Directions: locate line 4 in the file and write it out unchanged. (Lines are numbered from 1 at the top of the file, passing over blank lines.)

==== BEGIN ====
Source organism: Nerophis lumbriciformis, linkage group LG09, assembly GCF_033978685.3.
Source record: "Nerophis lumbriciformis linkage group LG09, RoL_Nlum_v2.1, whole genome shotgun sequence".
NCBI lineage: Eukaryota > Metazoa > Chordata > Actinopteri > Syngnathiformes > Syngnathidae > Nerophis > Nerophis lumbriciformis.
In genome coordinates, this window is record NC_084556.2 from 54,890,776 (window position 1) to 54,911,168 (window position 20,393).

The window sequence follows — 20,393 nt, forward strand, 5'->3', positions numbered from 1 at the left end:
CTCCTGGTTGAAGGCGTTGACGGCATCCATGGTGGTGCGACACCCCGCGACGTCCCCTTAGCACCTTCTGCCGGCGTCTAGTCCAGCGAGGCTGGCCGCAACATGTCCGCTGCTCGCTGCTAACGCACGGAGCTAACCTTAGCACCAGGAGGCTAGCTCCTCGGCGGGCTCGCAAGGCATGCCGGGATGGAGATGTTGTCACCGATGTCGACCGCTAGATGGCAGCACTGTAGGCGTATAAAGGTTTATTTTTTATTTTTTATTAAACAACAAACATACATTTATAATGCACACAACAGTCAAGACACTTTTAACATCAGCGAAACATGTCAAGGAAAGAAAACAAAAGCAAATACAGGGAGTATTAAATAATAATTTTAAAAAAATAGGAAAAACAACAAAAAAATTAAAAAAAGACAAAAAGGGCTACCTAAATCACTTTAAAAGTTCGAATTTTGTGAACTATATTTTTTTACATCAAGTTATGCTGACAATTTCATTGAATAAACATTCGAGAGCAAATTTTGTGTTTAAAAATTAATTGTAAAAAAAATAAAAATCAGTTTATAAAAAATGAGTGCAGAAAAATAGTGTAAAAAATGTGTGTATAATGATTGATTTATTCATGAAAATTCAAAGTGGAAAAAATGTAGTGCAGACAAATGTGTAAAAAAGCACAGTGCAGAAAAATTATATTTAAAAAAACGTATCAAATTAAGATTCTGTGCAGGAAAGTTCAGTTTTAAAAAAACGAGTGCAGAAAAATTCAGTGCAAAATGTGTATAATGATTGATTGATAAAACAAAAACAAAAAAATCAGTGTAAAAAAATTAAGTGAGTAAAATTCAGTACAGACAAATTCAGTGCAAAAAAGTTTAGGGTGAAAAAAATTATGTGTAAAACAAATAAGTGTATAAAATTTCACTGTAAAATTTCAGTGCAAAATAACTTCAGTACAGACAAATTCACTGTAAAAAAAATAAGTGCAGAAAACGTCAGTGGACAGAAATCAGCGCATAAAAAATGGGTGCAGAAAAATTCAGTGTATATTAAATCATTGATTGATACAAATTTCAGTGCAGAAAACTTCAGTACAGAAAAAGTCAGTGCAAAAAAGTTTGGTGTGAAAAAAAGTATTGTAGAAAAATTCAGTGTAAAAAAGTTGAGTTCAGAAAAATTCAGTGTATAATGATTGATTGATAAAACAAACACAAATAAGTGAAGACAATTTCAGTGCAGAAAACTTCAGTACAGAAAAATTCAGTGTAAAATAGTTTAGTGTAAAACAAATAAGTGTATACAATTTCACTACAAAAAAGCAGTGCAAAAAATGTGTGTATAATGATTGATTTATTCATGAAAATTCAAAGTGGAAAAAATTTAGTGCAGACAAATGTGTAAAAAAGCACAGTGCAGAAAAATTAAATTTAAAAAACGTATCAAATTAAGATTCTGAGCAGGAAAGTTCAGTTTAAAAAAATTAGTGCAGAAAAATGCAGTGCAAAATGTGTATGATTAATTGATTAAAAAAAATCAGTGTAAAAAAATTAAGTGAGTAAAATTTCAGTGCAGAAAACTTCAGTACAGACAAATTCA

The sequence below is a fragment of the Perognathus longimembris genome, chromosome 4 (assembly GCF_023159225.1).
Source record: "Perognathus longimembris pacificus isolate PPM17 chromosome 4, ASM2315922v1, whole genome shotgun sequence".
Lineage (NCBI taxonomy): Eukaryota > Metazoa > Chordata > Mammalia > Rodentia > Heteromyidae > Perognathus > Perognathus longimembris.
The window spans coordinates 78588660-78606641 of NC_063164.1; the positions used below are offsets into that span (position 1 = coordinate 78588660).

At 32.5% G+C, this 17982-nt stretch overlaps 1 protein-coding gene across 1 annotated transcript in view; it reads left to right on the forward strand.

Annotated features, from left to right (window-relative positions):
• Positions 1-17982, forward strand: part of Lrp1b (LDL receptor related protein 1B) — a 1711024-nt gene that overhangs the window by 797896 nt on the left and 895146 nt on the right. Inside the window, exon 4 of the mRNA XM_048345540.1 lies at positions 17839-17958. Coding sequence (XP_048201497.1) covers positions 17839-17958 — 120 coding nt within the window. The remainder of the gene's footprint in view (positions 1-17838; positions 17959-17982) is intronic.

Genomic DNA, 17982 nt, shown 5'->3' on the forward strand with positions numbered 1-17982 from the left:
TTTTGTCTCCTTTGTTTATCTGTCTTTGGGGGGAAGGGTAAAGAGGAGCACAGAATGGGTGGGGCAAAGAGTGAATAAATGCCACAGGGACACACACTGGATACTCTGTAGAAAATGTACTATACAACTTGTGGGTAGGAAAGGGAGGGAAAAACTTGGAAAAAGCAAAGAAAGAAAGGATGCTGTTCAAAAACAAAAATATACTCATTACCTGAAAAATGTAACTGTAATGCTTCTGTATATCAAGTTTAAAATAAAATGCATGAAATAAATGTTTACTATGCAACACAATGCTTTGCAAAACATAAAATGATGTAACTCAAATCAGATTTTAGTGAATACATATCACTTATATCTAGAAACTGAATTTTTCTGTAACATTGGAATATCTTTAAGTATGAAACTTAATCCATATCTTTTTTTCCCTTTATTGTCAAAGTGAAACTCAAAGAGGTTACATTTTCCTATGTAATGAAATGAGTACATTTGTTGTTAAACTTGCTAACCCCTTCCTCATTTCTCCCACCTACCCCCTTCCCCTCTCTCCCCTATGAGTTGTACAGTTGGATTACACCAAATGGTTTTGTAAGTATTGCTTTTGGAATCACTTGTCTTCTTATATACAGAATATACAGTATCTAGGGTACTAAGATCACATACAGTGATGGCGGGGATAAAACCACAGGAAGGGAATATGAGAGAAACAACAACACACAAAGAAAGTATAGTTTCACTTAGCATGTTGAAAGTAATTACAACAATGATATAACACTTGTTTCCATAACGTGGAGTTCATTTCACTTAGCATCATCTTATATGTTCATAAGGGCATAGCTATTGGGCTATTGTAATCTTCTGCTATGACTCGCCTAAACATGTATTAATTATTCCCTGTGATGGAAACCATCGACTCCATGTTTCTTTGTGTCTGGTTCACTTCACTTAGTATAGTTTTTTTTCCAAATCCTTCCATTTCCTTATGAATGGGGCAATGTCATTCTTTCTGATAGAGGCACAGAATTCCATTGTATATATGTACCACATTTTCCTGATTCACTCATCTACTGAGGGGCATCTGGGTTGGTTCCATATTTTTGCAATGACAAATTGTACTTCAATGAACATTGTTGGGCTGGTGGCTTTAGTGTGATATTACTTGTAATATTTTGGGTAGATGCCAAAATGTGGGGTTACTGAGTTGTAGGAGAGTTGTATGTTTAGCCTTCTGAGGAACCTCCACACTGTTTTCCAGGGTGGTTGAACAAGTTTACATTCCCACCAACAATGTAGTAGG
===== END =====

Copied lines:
In genome coordinates, this window is record NC_084556.2 from 54,890,776 (window position 1) to 54,911,168 (window position 20,393).